Teen Mom's Amber Portwood Reveals Her Dog Has a Serious Disease that Required Chemo Treatments

Portwood dog's Madison started experiencing Immune Mediated Thromocytopenia symptoms "seemingly out of nowhere."

Amber Portwood dog
Photo: Jon Kopaloff/FilmMagic; Courtesy Amber Portwood

Teen Mom OG's Amber Portwood is speaking out about a disease that suddenly affected her dog and nearly killed her beloved pet.

Earlier this summer, Portwood, 30, noticed her usually "cheerful" and "loving" 4-year-old English Mastiff Madison was acting shockingly out of character, "seemingly out of nowhere."

"I started noticing little spots on her stomach but I thought it was just dirt from playing outside. Then the spots got larger and turned purplish red, resembling bruises. That night she started puking blood," Portwood told PEOPLE.

Portwood rushed the 220-pound dog to a Medvet veterinary hospital near her home in Indianapolis. Veterinarians quickly determined that Madison had zero platelets in her blood. Platelets are blood cells that help blood clot and a dog Madison's size are supposed to have at least 175,000 platelets, according to Portwood, who spoke to Madison's vet about the issue.

Based on this discovery, the vet determined that Madison had Immune Mediated Thromocytopenia (ITP), a disease that causes the immune system to attack platelets causing internal bleeding.

"They did X-rays on her chest, her tummy, everywhere until they could detect the problem. Because her immune system was attacking her, they had to make sure it hadn’t spread to her brain and her lungs," Portwood said of the overwhelming experience.

With no platelets to protect her, Madison required intensive care and chemotherapy treatments to help her body recover from the initial onset of ITP. This scary situation was made easier by Madison's "amazing" vets, who let Portwood know "exactly what was happening when it was happening."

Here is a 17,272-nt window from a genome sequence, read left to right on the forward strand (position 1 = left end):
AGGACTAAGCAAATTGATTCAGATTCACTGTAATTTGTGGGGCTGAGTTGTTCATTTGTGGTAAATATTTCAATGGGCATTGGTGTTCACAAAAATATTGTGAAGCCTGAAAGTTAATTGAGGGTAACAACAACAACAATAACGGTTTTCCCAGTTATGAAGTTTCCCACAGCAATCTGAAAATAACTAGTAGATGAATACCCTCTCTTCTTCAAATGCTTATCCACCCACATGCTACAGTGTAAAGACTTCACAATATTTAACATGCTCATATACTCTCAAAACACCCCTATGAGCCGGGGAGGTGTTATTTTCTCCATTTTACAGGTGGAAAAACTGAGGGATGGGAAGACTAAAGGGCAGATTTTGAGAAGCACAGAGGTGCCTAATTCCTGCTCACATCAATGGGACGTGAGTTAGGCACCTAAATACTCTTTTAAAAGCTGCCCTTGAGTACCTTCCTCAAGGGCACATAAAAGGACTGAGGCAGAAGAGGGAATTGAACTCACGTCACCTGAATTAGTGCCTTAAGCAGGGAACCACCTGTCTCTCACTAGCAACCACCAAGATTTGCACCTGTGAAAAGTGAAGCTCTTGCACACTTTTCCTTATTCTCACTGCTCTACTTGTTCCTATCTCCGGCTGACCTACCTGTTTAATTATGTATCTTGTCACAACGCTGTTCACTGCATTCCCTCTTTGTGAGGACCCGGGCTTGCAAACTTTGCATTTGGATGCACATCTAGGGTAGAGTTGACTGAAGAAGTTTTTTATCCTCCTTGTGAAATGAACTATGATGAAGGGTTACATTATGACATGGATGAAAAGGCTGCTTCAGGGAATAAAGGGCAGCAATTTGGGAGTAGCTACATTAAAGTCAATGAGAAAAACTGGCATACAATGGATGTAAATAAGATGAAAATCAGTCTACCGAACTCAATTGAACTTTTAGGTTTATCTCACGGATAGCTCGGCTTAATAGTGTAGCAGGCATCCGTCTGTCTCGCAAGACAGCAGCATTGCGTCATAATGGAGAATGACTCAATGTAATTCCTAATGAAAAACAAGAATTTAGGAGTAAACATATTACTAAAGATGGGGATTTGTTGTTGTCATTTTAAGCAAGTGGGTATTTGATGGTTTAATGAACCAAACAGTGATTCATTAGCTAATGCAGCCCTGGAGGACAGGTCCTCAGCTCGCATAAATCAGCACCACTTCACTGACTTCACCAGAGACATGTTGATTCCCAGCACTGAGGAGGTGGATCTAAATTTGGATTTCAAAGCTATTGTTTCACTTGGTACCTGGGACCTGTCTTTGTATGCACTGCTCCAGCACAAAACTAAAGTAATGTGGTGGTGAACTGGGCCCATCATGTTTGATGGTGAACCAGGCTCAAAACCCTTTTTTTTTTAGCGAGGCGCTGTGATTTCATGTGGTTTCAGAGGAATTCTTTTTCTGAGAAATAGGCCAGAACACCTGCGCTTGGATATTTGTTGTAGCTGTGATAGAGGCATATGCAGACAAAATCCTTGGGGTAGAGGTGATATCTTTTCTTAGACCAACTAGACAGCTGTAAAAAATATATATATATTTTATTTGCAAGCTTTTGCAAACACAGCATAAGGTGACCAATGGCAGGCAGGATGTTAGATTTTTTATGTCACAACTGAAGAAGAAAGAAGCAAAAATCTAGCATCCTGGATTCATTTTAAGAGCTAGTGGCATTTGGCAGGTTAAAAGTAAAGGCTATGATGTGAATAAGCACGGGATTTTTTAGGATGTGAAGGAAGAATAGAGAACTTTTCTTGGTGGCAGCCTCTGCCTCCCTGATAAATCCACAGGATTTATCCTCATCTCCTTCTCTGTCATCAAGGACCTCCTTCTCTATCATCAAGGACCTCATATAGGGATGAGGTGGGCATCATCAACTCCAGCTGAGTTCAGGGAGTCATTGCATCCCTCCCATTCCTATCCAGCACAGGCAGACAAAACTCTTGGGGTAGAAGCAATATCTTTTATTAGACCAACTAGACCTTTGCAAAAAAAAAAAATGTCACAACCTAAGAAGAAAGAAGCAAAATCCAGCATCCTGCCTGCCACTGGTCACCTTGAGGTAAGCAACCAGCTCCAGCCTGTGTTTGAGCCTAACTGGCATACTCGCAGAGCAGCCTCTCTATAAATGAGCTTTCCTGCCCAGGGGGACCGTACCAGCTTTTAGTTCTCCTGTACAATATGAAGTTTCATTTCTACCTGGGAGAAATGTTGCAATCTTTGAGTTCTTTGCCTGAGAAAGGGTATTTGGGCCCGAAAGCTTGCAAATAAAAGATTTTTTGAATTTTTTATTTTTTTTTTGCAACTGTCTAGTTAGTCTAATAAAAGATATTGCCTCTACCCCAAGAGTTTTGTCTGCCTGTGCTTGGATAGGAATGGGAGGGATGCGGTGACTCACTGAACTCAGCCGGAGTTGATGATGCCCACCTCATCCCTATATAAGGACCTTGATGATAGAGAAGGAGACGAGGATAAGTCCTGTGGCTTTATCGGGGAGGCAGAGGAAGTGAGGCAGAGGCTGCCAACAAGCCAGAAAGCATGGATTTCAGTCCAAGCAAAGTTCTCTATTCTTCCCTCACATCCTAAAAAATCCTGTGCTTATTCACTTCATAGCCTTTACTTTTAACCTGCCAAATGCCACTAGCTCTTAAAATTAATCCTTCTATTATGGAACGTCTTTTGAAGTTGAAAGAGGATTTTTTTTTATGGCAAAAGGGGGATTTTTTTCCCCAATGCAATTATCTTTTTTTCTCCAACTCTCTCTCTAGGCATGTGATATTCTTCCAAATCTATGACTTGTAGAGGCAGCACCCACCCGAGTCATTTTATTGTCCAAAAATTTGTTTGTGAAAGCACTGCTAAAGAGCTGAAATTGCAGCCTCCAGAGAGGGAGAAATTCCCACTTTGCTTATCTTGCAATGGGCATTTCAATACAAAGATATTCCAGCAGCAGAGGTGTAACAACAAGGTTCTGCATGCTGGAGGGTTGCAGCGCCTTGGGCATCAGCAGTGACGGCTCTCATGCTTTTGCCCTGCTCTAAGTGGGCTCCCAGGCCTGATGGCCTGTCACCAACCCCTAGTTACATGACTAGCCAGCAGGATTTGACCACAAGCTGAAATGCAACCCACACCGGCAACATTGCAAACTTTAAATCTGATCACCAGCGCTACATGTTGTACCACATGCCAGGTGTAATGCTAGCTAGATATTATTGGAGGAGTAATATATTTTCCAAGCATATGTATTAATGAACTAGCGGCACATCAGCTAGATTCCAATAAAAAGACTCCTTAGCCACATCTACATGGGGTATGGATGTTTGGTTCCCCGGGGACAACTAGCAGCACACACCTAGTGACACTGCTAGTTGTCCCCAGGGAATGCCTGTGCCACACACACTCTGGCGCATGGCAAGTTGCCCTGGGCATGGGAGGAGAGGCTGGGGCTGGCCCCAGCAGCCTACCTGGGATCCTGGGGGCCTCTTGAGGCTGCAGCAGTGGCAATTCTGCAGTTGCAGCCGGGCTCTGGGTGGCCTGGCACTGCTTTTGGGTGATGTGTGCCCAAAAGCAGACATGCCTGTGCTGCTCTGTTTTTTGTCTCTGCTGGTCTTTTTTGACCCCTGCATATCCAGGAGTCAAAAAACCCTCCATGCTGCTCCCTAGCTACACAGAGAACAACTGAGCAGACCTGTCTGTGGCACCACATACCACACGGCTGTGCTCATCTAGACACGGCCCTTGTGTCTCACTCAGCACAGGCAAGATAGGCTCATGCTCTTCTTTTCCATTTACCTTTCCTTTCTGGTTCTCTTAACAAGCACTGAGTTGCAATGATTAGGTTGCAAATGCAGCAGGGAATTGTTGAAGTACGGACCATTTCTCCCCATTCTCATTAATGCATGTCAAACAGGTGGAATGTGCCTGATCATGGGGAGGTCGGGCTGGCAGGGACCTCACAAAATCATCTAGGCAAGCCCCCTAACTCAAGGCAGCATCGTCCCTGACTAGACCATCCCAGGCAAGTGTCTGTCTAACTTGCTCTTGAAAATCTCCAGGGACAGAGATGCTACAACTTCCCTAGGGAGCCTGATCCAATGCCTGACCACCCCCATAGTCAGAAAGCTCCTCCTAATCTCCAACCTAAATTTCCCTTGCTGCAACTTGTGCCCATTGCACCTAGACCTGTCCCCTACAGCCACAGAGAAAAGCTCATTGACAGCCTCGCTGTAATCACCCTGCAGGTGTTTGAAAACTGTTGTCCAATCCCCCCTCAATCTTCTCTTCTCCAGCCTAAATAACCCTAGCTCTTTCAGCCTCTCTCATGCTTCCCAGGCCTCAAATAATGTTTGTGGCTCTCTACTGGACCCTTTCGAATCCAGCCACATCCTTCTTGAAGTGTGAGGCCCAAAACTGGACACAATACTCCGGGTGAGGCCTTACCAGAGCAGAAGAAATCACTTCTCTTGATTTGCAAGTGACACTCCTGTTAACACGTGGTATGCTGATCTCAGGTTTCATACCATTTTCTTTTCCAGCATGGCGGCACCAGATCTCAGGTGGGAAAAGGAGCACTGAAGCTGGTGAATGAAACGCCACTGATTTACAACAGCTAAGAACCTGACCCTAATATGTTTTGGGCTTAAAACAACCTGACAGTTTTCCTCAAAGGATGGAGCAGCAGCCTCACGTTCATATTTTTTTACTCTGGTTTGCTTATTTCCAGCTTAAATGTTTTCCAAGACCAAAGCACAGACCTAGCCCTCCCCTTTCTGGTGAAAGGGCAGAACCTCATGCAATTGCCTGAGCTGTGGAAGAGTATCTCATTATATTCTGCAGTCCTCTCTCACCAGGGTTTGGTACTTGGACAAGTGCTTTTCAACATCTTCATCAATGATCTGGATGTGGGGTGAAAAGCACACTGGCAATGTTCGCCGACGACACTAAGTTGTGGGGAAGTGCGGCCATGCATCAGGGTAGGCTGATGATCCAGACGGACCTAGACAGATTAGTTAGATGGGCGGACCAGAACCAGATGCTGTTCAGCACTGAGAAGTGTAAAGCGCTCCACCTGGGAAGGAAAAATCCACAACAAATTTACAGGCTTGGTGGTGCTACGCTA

"They’d call me all day, all through the night to update me," she added.

Thanks to this dedicated care, Madison is now back at home but is far from fully healed.

"She takes 10 or 11 pills a day I keep her hydrated with ice water and she’s on a different diet now," Portwood said of how Madison's life has changed. "I have to watch when she goes to the bathroom to make sure there’s no blood."

The dog mom added that she is prepared to take these extra steps for as long as Madison needs, she is just happy the dog that "literally licks the tears" off her face and adores her two children is alive.

"If her platelets go down again significantly she’ll have to go back to the hospital. This is something she could have to deal with for the rest of her life," Portwood added.

She hopes that sharing her story will help other dog owners spot the signs of ITP early, so they can get their pet help before it's too late.

"For all dog owners, be aware of you see any sort of bruising on the stomach, discoloration in the eyes, puking blood, these could be signs of ITP. Don’t take it lightly. Don’t assume your dog chewed on a branch and call your vet," Portwood shared.

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